Shin Bet spokesperson's office tells Haaretz the security service does not summon children to be interrogated and this case was obviously a mistake.
By Amira Hass
Israel Defense Forces soldiers summoned a 7-year-old Palestinian boy to a Shin Bet investigation, without checking whether the order was mistaken, Haaretz has learned.
On June 10, the Za'akik family from the West Bank village of Beit Omar awoke to loud knocks at the door. The father of the family opened, and three Israeli soldiers entered the house; one of them, whom the father thought to be the commander, asked for the boy, M. His father told the officer that M. was seven years old, and showed him his identification, stating the boy's date of birth as September 17, 2002.
The mother noticed that the officer laughed upon seeing the document, but he delivered the summons nonetheless. The mother understood from him that the 7-year-old must attend a meeting with "Captain Tamir" of the Shin Bet security services at the offices of the Coordinator of Government Activity in the Territories (COGAT ), in the settlement bloc of Gush Etzion the next morning. The family decided not to send the child to the Shin Bet office, but because they feared the soldiers might return and arrest the boy, they consulted the organization Defense for Children International.
The summons form, though printed in Arabic and Hebrew, was filled out in Hebrew only. The family therefore had no way of knowing that the name on the summons wasn't actually that of their son, but that of a person with the same first name but from the family of Za'arir.
Speaking to Haaretz, the father said there is no Za'arir family in Beit Omar.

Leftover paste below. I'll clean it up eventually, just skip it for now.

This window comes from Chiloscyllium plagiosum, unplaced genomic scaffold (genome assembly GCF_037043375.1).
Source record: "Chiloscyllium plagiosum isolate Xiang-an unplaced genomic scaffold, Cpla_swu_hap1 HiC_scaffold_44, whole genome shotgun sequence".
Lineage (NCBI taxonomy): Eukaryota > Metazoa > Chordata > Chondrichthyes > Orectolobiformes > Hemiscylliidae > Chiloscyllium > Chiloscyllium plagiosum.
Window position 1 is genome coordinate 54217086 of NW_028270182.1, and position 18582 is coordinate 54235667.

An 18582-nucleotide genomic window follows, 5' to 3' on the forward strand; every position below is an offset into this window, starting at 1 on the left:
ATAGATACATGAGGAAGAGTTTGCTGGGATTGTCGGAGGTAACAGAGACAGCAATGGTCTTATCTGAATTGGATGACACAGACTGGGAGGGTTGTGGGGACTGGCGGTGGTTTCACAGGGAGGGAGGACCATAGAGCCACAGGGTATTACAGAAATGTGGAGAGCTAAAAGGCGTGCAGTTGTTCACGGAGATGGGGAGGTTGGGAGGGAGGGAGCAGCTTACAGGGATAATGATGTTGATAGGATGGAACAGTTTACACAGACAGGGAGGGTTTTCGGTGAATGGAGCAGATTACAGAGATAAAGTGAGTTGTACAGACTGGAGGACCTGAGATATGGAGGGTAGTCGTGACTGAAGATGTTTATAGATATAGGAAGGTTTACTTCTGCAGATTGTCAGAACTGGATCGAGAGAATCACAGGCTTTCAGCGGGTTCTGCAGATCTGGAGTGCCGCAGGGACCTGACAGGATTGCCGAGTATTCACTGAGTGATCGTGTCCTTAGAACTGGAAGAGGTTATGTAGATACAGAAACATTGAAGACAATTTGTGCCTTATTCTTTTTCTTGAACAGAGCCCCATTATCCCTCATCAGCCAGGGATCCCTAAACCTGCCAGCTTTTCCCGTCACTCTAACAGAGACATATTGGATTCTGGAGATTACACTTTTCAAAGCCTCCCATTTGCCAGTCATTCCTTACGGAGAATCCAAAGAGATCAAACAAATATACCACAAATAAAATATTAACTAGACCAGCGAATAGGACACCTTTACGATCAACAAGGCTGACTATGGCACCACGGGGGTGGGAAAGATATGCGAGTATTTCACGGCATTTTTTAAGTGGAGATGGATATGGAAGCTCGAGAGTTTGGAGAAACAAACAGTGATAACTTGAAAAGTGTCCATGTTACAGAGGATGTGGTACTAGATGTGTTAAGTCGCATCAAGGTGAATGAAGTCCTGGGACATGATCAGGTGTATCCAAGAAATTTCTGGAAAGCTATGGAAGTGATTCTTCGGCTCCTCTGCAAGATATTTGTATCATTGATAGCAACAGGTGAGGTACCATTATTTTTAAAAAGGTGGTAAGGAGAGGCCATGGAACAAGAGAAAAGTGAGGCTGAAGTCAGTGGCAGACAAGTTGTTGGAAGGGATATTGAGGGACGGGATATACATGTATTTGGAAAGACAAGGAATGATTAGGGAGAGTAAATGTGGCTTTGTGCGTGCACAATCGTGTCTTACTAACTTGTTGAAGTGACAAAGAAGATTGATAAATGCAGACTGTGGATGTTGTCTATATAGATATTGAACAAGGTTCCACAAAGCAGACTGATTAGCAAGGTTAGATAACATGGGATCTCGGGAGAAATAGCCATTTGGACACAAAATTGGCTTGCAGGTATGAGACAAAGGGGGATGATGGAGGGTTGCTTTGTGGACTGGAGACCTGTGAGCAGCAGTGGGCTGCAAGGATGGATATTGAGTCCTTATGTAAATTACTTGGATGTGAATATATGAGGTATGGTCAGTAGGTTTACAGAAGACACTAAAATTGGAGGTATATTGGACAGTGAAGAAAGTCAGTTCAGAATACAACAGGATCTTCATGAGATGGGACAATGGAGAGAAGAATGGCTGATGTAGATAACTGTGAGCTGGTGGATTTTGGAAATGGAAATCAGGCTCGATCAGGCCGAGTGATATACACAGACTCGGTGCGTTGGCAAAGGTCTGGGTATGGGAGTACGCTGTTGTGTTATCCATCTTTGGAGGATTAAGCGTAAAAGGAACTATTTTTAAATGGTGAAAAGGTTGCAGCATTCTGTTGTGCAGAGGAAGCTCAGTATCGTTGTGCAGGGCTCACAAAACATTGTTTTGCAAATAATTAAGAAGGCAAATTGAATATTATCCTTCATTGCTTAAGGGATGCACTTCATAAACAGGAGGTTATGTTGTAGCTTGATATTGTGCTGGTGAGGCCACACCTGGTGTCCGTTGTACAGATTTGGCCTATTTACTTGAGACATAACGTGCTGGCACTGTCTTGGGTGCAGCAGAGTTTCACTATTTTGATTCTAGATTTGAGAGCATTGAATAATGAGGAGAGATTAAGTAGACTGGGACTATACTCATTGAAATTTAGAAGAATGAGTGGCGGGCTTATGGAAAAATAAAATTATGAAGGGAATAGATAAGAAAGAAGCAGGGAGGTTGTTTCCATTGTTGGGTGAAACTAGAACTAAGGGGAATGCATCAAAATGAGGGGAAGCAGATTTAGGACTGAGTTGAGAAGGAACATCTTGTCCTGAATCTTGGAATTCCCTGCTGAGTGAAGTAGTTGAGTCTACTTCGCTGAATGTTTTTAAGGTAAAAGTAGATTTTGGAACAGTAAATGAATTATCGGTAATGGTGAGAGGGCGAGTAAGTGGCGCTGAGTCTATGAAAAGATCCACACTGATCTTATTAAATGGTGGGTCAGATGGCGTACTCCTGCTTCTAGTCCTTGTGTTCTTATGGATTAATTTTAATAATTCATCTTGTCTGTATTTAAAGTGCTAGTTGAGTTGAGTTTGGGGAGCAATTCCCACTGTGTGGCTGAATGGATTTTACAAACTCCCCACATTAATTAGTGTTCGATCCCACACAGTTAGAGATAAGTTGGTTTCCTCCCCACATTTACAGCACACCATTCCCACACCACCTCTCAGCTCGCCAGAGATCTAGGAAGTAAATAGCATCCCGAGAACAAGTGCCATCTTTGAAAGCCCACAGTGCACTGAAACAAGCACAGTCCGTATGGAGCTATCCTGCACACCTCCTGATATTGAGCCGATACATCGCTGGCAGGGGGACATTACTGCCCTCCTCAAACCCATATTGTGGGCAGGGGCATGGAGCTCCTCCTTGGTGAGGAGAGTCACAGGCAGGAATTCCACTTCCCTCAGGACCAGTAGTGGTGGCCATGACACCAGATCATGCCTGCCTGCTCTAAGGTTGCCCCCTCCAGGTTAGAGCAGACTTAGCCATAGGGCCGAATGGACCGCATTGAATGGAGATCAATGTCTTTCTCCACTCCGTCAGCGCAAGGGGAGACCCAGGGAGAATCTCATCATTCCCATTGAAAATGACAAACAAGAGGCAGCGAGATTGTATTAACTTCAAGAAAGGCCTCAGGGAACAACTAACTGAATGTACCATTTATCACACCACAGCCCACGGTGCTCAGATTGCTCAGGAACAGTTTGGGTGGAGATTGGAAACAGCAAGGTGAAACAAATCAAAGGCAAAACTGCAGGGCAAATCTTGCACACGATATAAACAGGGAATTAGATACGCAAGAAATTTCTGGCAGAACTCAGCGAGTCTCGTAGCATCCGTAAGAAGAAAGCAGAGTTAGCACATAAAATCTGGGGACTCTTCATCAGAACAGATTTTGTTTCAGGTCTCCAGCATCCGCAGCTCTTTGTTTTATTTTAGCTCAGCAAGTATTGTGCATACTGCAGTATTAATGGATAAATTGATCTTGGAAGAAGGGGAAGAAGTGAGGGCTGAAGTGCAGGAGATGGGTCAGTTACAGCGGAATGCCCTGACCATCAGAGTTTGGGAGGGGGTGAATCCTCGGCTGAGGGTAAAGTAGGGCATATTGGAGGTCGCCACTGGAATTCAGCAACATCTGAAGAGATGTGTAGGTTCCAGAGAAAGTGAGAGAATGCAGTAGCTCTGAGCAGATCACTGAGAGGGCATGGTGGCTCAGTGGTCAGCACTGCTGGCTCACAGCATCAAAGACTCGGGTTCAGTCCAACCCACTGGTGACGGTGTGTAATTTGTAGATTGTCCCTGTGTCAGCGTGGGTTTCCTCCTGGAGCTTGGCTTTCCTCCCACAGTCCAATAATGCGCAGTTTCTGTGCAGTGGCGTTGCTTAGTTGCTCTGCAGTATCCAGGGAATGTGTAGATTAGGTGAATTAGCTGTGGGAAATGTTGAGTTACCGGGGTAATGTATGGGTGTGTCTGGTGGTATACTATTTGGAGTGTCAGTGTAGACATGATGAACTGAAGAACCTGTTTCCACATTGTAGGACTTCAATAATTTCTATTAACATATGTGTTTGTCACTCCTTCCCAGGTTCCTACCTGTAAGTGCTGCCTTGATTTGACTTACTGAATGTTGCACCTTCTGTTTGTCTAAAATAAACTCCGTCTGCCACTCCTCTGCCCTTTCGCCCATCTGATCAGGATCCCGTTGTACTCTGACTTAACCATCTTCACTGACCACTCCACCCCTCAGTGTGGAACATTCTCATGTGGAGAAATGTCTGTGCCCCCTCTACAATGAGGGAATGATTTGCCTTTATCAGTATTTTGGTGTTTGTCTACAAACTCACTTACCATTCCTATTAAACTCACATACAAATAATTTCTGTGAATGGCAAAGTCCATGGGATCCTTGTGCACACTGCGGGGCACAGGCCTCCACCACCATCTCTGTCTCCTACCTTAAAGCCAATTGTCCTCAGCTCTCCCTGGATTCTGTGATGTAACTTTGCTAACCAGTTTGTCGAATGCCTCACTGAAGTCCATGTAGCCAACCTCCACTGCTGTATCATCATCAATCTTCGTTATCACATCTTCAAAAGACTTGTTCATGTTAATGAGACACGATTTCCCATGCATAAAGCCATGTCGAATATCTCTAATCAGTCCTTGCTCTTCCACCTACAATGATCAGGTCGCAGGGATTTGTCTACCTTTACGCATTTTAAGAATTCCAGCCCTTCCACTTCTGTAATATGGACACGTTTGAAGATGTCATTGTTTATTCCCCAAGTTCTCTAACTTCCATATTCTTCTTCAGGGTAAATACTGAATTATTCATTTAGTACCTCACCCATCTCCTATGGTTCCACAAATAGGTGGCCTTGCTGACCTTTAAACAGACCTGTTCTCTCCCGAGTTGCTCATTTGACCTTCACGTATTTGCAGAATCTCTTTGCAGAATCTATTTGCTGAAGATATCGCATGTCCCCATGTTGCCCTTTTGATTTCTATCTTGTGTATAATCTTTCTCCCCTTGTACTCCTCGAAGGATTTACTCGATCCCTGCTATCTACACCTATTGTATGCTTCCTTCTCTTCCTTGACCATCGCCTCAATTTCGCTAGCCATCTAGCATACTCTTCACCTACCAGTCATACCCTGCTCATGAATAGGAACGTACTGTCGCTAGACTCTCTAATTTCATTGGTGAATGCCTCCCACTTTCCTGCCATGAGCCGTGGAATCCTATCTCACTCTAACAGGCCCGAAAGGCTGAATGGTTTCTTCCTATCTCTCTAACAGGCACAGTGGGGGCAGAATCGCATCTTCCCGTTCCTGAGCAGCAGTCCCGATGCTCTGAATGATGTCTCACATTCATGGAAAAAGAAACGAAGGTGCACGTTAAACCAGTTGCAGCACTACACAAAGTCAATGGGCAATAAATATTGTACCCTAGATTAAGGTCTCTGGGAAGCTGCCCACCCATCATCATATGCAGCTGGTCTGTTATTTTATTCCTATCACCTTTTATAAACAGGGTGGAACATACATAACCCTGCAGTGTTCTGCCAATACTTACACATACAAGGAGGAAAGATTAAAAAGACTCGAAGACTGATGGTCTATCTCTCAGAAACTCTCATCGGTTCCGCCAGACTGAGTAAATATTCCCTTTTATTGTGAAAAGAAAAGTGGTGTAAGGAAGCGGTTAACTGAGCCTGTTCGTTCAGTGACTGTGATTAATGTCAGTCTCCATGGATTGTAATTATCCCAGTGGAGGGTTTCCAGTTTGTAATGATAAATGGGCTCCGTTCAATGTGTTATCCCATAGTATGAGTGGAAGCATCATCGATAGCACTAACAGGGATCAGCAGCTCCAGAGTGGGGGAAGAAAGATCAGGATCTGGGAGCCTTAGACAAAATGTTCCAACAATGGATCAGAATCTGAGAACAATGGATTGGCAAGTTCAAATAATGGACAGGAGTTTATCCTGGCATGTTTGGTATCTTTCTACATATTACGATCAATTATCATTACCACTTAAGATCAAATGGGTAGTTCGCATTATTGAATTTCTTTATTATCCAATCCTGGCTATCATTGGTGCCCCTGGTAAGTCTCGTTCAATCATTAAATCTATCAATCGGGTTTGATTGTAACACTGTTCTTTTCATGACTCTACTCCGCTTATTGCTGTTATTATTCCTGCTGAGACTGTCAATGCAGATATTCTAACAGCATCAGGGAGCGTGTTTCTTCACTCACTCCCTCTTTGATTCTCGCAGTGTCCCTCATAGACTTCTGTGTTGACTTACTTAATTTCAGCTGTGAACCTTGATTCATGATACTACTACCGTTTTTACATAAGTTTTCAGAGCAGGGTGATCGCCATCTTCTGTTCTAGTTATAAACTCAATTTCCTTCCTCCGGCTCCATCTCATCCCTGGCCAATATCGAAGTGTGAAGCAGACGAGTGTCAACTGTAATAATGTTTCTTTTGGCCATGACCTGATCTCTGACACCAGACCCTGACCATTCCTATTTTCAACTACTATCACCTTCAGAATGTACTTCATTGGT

The summons customarily bears a four-part name (first name, name of the father, name of the grandfather, and family name ). Only the first name in this case was in fact the same as that of the child, but the IDF still failed to notice the triple mistake of delivering the summons to a 7-year-old, bearing the wrong name and at the wrong address.
The Shin Bet spokesperson's office told Haaretz the security service does not summon children to be interrogated and this case was obviously a mistake. The summons was meant for someone else in the village with a similar name, the Shin Bet spokesman said, "and the force made a mistake in the address. We apologize for the distress caused to the child as a result."
Defense for Children said in response that they welcomed the apology, but questioned whether it was issued to the family directly or only through the media.
The IDF spokesman said that there had been confusion between two families with similar names who live nearby to each other, and that the mix up was an innocent mistake.